Cape Ann Artisans Welcome Spring with the 34th Annual Open Studio Tour June 3-4
Studios abuzz with newly inspired work!
The 34th Annual Cape Ann Artisans Open Studio Tour is just around the corner, Saturday and Sunday, June 3 and 4. For artists and visitors alike, the Cape Ann Artisan tour delivers a full creative immersion and that rare opportunity to re-ignite artistic juices. After winter hibernation and travels, in anticipation of the tour, Cape Ann Artisans studios are like beehives abuzz with activity – a chance to try something new, rearrange the studio, refresh the collection of work in time for Spring!
Visitors come from far and wide and right next door to enjoy the tour and its popularity is one of the driving forces that propelled Gloucester into the “top ten destinations for craft lovers” as designated by a recent poll held by American Craft Week.
Each artist aims to delight with the range of work and the process of creating it. CAA President, Pamela Stratton, who wears many hats, takes time out from her acupuncture practice to focus on new work, and this year will showcase her mixed media mosaics. “When thinking of this year’s Artisans tour, the word ‘evolving’ comes to mind. We have added one new artist and several artists who were on sabbatical have returned to the fold. As artists we try new techniques and materials and sometimes team up to work collaboratively. So the tour is always new. You may visit the same studios but the art and the artist have evolved,” comments Pam on the upcoming tour.
Beth Williams – Celebration – Tribal Necklace
Bottle Neck Beauty No.3
Pam Stratton Storm – Mixed Media
Here’s a sneak peak of what is in store this year.
Beth Williams, a long time Artisan and nationally acclaimed glass artist, has emerged from the dreariness of winter to plow headlong into May’s exhilarating sunshine. Travel to the southwest was her catalyst for new color ideas, thoughts, and directions. Her studio will showcase finished pieces that echo these recent desert inspirations.
Terry Del Percio Piemonte, painter and David Piemonte, photographer (husband and wife team) are among a small group that was on sabbatical and will return this year. With renewed energy, Terry shares her artistic pursuit, “Like many other painters, I started out painting objects, landscapes and living things. After a year of looking inside, Terry will be sharing work that has evolved from her deepest meditations.
Deborah Gonet, the newest Cape Ann Artisan, a mixed media artist, shared her point of view on whether she knows what to expect will result when she starts working on a piece. Deborah candidly writes in a recent From the Studio blog post, “While I might have a general idea of color, texture and overall composition I do not [know]. I find that if I pay attention to each layer I most often wind up someplace very different than my initial idea. The encaustic medium truly encourages exploration, experimentation and an appreciation for the small gifts that occur when you don’t plan and instead react in a way that feels right.”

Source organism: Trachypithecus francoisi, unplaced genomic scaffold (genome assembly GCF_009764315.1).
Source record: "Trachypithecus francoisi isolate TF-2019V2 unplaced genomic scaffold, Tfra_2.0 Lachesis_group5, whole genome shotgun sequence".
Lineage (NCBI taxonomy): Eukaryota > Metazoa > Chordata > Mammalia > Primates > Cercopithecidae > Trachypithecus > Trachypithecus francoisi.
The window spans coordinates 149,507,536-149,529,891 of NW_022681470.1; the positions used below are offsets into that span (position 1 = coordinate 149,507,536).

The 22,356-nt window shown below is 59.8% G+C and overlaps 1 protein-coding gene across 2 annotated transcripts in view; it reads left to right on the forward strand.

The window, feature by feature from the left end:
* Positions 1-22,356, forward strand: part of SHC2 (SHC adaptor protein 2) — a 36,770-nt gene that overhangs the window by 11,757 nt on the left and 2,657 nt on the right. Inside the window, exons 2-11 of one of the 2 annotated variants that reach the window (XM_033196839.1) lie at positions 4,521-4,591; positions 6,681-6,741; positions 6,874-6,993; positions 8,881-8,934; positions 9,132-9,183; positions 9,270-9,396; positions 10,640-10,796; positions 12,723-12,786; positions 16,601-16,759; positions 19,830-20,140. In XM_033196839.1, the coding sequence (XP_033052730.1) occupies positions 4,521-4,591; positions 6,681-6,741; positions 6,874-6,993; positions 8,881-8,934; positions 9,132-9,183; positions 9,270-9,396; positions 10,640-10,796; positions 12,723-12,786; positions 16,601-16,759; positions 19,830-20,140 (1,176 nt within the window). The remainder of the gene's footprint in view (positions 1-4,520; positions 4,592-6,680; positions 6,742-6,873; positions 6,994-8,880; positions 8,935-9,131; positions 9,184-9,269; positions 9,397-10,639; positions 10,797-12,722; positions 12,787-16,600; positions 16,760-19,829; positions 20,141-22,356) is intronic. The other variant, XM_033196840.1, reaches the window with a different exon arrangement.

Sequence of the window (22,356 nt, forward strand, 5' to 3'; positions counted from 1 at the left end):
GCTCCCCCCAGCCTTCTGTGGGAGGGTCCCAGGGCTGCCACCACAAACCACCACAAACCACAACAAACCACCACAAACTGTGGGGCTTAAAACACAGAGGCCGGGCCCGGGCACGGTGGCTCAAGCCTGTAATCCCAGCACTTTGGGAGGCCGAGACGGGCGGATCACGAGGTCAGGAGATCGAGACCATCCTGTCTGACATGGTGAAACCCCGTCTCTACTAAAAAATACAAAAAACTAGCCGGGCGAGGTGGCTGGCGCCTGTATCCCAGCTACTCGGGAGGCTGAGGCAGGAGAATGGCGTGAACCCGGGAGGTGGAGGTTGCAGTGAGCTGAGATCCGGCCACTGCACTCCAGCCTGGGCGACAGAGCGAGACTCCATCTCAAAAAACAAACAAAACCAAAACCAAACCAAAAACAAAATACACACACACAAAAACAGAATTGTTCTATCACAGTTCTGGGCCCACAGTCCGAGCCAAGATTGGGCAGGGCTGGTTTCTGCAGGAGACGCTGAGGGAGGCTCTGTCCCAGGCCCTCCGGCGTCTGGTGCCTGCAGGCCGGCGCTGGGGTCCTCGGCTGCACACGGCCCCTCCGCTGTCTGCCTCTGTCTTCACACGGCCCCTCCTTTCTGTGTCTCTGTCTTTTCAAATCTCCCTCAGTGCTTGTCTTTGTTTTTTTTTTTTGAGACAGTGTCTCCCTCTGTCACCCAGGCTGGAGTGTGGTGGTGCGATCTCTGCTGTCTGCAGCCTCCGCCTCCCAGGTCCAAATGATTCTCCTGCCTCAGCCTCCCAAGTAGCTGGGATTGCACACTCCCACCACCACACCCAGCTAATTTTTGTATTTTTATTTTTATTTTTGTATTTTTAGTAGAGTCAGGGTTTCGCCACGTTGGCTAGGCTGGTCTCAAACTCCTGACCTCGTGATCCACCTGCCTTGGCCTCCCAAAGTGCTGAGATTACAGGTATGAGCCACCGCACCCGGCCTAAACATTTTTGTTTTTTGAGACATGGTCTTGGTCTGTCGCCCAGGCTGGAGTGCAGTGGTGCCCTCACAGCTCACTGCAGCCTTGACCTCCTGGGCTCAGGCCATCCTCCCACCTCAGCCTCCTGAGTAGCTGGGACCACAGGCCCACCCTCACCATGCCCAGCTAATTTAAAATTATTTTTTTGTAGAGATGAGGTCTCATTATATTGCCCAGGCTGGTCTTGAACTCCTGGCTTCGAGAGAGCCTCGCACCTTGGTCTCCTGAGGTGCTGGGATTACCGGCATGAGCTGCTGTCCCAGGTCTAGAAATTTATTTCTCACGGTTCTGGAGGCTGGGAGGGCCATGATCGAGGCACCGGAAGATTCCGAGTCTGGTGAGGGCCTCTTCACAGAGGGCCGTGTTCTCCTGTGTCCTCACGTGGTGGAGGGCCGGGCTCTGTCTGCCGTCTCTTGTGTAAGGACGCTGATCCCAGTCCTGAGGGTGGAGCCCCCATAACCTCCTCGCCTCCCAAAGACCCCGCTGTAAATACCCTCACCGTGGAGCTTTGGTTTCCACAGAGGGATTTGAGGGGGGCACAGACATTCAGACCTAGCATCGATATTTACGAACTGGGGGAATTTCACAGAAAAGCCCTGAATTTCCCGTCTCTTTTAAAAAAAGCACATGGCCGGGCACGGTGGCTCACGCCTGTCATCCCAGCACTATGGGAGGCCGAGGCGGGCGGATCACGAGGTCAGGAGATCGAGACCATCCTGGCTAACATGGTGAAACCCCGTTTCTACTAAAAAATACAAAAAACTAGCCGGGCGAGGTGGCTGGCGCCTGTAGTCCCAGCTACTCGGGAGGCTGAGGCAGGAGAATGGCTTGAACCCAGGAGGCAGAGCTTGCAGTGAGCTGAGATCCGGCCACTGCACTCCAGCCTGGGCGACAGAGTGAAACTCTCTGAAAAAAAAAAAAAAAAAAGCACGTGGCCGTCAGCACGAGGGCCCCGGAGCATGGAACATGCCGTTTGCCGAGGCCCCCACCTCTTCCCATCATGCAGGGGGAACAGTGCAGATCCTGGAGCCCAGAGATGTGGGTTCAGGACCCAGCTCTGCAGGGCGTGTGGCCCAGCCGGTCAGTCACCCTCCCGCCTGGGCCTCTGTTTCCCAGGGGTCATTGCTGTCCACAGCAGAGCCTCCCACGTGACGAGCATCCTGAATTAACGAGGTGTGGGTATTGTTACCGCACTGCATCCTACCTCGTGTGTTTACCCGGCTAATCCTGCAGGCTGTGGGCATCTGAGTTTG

Rob Diebboll, oil and water color painter, ventured back to Good Harbor Beach after spending much of 2016 on Cape Hedge and Long beaches. He experimented with the muted colors of the colder months by using fog as the foil for the human and canine figures passing by in their coats. The resulting “Dogs in Fog” will greet visitors that drop into his studio.
Mary Ann de Buy Wenniger, collagraph printer is delving further into her art form. She hones her skills through “natural and plastic plate-making materials, inks, paints and papers,” as ways to realize her imagery. “No two prints are the same as color changes reflect playfulness, different environments and times of day and life,” according to Marianne. Ask Mary Ann about her new exhibit “Aprons with Attitude!”
Jacqueline Ganim-DeFalco, sea glass jewelry artist, has found new inspiration “in a bottle” and not the kind you might think! After many years of pondering artistic uses for historic “bottlenecks” she has created exciting new designs with her precious collection of these disappearing treasures. Visit Cape Ann Designs to find out more about the new “Bottleneck Beauties” that also incorporate beads from fellow artisan, Beth Williams.
Camilla MacFadyen, hand printed textile artist, describes her studio as a “sanctuary” where she can climb into a pocket and experience “suspended animation” to focus on where the media takes her. Camilla is pattern making for new dresses, a coat and a Japanese inspired tunic. She is also combining solid and transparent fabrics; printed silk organza, linen and hemp, and using appliqué and embroidery to finish the pieces. Camilla will transform her studio using textiles to create a larger piece of environmental art, and invite the viewer to journey through the work with the theme “follow your path.”
Read more about each Artisan on www.capeannartisans.com where you can also sign up for the email reminders about the tour and download the brochure. You can jump on to the self-guided tour at any point and visit as many Artisans as you like. The self-guided Cape Ann Artisans tour takes place throughout Gloucester and Rockport will include 20 studios and 22 Artisans. The full group of 2017 Artisans are:
1. David Archibald
2. Cynthia Curtis
3. Rob Diebboll
4. Jacqueline Ganim-DeFalco
5. Deborah Gonet
6. Elizabeth Harty
7. Camilla MacFadyen
8. Anni Melançon
9. Sinikka Nogelo
10. Bond Street Studio: Terry DelPercio-Piemonte & David Piemonte
11. Marcie Rae
12. Margaret Rack
13. Mi Robertson
14. Pam Stratton
15. Bart Stuyf
16. Twin Lights Studio: Erin O’Sullivan & Scott Place
17. Mary Ann de Buy Wenniger
18. Beth Williams
19. Ruth Worrall*
20. Sara Wright
*Note for 2017 Ruth Worrall will be hosted at Bart Stuyf’s studio